Wednesday, March 23, 2011

On the occasion of World Water Day

Water wise - Dry Gardening

Today, I went on to a golf course with a golfer friend, a treat I have been promising myself – a non-golfer - for long. Having lived across a golf course in Wellington (in Nilgiris) and having seen avid, never-say-die golfers tee and putt, I have always been eager to witness the sport close quarters. The breathtaking beauty of the pines and cypresses, the tapestry of rolling grass cropped short, sprinklers tending the grass lovingly and the serene atmosphere instantly transported me into meditation zone. But it also set me thinking that if all this ‘exotic’ beauty is at the cost of precious water resources that are running scarce for urban utility by every passing season, then is it worth it?

Many leafy localities of Nairobi are reeling under water shortage and have to depend on water tankers for their daily requirements – for drinking and even, bathing. Swank houses in kosher Karen and Langata boast of sprawling gardens and their cry for water, at times, seems more poignant then that of their human denizens. How can one tend lawns and nurse blooms under the equatorial sun, with rain months away, even delayed further sometimes? I have no idea how gardens survive and flourish under the constraining circumstances, but one person has found a solution, which he has implemented in his five acres. That Barry Cameron is a civil engineer and has worked in the area of urban water supply for four decades in several countries of Africa is no mere coincidence. Chairman of Kenya Horticultural Society, Barry is a votary of “Dry Gardening” and his garden relies on rain water and does away with extraneous watering!

Barry inherited his five-acre plot in Tigoni – 20 kms North of Nairobi – with its eucalyptus plantations and coffee bushes and his wife had planted hundreds of fuchsias in myriad colours along with seasonals in the patio patch. Barry’s own forays into gardening began only after her death, 20 years ago, and as he grappled with the problem of maintenance in the view of water scarcity in drier months, he realized that drastic measures were called for.

In, what I think, was a bold move Barry removed the fuchsias (“they are water thirsty”) that graced his garden and planted succulents and drought-resistant plants in rockeries and pockets around the house. Today, sedums and sempervivums carpet the ground in vivid colours. Not many know but sedums can vie with the best of seasonals in floral competition. And that the fleshy leaves of sempervivum – resembling curled flower-heads – when flushed rosette in hot sun can look astounding. In India, often people confuse succulents with cactus which are predominantly desert plants that sport spikes and thorns and which are rather stark. Succulents, on the other hand, come in mind-boggling variety and look very attractive even as container plants.  Barry has innovatively transformed a satellite dish into a container.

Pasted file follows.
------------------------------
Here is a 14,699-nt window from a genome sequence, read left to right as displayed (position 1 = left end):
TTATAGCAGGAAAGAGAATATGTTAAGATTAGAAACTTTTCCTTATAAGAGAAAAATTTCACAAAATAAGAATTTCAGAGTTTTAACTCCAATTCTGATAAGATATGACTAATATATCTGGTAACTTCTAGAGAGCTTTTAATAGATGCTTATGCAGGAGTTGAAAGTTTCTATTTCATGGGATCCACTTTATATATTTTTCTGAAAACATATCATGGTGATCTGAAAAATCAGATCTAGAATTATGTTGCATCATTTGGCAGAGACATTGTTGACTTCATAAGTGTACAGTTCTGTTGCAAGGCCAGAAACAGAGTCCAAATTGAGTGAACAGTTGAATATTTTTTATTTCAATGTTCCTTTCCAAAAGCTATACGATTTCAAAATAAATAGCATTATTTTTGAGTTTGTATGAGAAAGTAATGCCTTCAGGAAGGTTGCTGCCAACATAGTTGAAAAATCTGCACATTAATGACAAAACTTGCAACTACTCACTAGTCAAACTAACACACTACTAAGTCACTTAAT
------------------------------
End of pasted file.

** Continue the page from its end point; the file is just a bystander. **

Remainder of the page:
Resilient shrubs of plumbago and tecoma line the edges of the succulent bed, with the added advantage of attracting bees and butterflies. These greens survive, nay flower with gay abandon, in the absence of water, but Barry litters the bed with leaf mulch obtained from his forest floor to prevent excessive loss of water from the soil.  

Altering the forest, itself, was a different ballgame. He knew that the water-guzzlers eucalyptus had to go to give way to indigenous trees. He picked up seeds of native trees from his jaunts in the forests and planted them on his plot. By trial and error, quick-growing trees started jostling for space, the ones that survived and grew tall formed the canopy, others sprouted in its shade, yet others got weeded out. Barry was witnessing an ecological sere develop in front of his eyes and soon the plantations were taking shape of indigenous woods.

Today, he has hundreds of Meru oaks, a threatened species much-valued for its hardwood, “his children’s pension plan”, as he calls it humorously.  Then there is the endangered Prunus Africana whose fruits draw birds and which provides a good nesting site. The flat-topped Acacia (abysinnica) and the ubiquitous Nandi flame are there in good measure, too. That indigenous trees help restore the ecological balance of a habitat is testified by the arrival of Colobus monkeys and greater variety of birds and butterflies in his garden over the years.

Visual beauty, too, can be redefined if we are willing to look deeper. A natural forest may not have the majesty of manicured greens and conifers; it may a look a wee rundown, but that is what keeps the earth in good shape. It is a little like the junk food we eat; we cannot imagine life without deep-fried goodies and snacks, though we know that they are calorie-laden and nutrition-deficient. It is only when we are beleaguered with lifestyle diseases that we mend our ways, by when it is too late. We who are used to seeing classic lines of lawns and streamlined flower beds may take a while to adjust our tastes to a wayward natural garden that tells its own story. But walking through the labyrinthine pathways of Barry’s home-forest brought to my mind settings, from books I read as a child, of summer holidays, brook-side picnics and adventure.

Often we hear it being said that, “future wars will be fought over waters” and we all know that water as a commodity is getting scarce, but we do not have the courage to go the Barry-way. We had better let nature take its own course, with a little tweaking, maybe, if we wish to conserve Water.




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